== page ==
|I still hate you, hover-water-bike-thing. But I'll be damned if that water doesn't look incredible.|
So...the final verdict? Half-Life 2 is still decent, and is certainly worth playing if you haven't yet. If you have you probably have rose-tinted nostalgia glasses and will hate me ripping into it, but hey...the truth hurts. As I said before, the Episodes following this game pretty much put it completely to shame (even if the long-delayed release of Episode 3 has become pretty much a joke at this point), condensing the better bits of the game into short, manageable sections. While it still is an excellent single-player shooter that is an exciting adventure and has some really cool story bits, the excessive padding and vehicle segments really get under my skin. It just goes to prove that laying the groundwork for bigger and better things is still important, but it doesn't mean you did everything right the first time.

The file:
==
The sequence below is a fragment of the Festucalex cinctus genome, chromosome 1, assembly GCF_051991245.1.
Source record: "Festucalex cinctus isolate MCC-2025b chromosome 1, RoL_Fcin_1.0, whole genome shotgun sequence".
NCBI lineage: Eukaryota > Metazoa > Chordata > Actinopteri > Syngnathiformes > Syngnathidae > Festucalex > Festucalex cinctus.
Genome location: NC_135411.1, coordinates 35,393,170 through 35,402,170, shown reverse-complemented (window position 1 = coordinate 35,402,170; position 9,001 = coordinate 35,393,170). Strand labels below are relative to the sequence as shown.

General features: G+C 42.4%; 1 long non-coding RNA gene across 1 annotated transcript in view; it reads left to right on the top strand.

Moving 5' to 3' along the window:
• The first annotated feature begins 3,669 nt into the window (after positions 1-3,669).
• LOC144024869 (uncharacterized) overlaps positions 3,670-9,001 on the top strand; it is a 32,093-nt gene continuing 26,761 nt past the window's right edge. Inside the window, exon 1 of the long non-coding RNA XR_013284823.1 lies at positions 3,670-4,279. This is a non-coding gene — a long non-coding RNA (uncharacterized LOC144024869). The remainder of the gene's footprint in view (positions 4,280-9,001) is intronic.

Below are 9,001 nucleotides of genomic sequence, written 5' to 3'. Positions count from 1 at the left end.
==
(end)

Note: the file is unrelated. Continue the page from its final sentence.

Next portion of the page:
Three out of five stars.
|You are awesome, Half-Life 2. You are just starting to show your age.|